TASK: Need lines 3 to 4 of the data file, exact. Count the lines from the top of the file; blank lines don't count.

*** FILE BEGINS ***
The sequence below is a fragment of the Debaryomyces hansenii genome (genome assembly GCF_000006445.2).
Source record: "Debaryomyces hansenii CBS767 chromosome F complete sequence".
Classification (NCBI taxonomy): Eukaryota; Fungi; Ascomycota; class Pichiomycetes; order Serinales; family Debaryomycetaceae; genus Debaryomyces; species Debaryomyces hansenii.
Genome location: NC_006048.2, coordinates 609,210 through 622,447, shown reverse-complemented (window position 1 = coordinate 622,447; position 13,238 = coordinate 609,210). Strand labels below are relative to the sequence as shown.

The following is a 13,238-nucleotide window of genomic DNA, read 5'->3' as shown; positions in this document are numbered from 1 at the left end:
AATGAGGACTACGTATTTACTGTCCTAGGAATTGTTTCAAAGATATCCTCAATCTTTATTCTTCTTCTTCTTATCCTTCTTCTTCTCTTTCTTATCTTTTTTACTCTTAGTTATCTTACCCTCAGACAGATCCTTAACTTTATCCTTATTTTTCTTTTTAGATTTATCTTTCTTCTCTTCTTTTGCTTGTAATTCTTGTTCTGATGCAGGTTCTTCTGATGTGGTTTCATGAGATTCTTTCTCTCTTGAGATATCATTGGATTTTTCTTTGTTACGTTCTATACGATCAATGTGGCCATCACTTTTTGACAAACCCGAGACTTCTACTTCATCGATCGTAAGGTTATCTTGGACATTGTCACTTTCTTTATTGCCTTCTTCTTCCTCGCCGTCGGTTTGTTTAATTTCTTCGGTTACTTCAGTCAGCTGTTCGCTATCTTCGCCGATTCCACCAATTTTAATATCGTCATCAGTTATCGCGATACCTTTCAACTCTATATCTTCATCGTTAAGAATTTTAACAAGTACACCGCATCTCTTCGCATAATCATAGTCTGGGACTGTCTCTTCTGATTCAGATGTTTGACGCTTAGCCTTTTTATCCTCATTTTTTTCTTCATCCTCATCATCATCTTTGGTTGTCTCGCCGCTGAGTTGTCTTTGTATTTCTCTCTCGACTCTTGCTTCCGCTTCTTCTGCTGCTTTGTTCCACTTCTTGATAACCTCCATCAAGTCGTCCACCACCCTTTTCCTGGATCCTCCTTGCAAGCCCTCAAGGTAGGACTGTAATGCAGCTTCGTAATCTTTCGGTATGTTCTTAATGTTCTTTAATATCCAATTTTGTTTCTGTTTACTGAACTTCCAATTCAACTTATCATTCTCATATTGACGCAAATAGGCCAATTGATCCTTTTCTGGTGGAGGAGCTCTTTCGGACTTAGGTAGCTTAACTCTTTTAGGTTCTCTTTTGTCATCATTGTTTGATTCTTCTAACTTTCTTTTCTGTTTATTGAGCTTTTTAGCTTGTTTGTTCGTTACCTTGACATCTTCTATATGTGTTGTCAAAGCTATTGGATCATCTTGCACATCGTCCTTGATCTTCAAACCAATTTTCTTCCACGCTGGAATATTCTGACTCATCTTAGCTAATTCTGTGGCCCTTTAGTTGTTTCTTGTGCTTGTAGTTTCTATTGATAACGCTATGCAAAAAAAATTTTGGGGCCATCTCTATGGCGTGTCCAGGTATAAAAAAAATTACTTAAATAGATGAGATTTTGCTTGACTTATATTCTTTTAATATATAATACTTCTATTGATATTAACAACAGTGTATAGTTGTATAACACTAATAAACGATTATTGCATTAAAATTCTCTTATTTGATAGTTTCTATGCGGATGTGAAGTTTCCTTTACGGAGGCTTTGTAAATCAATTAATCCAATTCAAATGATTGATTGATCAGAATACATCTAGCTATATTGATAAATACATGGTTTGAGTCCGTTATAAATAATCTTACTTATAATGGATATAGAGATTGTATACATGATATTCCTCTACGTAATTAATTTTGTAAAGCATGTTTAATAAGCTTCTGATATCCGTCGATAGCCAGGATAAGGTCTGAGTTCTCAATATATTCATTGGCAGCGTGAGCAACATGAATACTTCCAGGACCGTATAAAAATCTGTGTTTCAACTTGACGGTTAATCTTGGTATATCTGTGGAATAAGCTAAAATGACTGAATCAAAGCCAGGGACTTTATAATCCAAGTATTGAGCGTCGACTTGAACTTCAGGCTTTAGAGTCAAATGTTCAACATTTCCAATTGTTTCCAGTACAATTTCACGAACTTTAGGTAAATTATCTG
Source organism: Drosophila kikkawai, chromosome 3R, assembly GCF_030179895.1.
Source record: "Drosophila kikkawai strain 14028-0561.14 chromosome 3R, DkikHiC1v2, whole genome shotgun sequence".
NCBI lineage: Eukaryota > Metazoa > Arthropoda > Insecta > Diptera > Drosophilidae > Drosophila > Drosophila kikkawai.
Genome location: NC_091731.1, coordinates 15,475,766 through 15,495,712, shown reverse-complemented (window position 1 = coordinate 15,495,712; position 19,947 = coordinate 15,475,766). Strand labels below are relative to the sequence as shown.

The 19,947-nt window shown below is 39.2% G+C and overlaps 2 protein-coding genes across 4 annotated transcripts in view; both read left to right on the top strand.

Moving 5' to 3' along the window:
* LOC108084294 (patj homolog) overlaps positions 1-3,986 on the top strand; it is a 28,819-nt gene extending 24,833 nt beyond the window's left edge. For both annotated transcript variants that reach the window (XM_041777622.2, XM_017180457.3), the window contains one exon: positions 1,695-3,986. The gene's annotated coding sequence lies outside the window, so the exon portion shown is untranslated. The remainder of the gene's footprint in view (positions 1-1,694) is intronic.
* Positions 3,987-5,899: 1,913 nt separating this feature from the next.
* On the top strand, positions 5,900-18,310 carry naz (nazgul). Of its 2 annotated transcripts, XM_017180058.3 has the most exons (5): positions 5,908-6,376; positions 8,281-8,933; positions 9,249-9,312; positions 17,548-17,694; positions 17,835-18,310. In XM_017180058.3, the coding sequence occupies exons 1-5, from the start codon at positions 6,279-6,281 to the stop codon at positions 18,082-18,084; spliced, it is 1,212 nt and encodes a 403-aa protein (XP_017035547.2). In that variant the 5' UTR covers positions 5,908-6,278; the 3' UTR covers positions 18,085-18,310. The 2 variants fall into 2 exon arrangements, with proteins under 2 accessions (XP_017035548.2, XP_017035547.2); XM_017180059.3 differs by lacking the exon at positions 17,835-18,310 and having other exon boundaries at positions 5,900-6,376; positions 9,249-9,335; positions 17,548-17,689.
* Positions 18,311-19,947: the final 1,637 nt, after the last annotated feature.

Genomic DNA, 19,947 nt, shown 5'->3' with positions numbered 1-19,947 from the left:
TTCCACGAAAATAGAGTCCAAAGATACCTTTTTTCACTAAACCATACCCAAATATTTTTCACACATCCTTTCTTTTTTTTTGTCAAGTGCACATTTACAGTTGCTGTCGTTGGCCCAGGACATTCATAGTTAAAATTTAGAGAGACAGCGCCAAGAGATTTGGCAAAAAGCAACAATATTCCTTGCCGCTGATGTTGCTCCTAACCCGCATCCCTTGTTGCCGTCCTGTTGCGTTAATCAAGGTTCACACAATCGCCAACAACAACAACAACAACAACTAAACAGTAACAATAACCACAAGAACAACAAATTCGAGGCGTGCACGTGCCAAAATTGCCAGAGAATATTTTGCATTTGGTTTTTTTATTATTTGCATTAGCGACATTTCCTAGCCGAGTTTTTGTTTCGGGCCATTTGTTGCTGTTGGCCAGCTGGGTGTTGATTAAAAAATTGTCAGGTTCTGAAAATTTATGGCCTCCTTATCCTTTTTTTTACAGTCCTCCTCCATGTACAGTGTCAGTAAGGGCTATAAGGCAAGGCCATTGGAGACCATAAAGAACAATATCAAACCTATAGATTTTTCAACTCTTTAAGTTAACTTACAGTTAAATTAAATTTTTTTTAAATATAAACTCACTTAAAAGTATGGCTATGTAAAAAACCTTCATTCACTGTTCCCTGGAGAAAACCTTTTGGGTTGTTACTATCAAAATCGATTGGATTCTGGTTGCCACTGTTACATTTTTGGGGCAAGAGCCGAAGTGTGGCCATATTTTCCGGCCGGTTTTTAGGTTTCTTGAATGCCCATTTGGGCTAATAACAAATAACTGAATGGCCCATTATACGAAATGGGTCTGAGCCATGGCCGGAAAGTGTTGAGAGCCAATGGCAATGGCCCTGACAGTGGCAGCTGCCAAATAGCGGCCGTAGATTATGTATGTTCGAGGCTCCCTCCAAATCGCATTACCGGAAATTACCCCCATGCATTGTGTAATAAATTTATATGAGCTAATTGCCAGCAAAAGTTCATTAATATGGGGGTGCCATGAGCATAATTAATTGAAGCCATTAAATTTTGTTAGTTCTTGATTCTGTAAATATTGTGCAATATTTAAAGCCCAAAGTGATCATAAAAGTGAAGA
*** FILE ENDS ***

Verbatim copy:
Classification (NCBI taxonomy): Eukaryota; Fungi; Ascomycota; class Pichiomycetes; order Serinales; family Debaryomycetaceae; genus Debaryomyces; species Debaryomyces hansenii.
Genome location: NC_006048.2, coordinates 609,210 through 622,447, shown reverse-complemented (window position 1 = coordinate 622,447; position 13,238 = coordinate 609,210). Strand labels below are relative to the sequence as shown.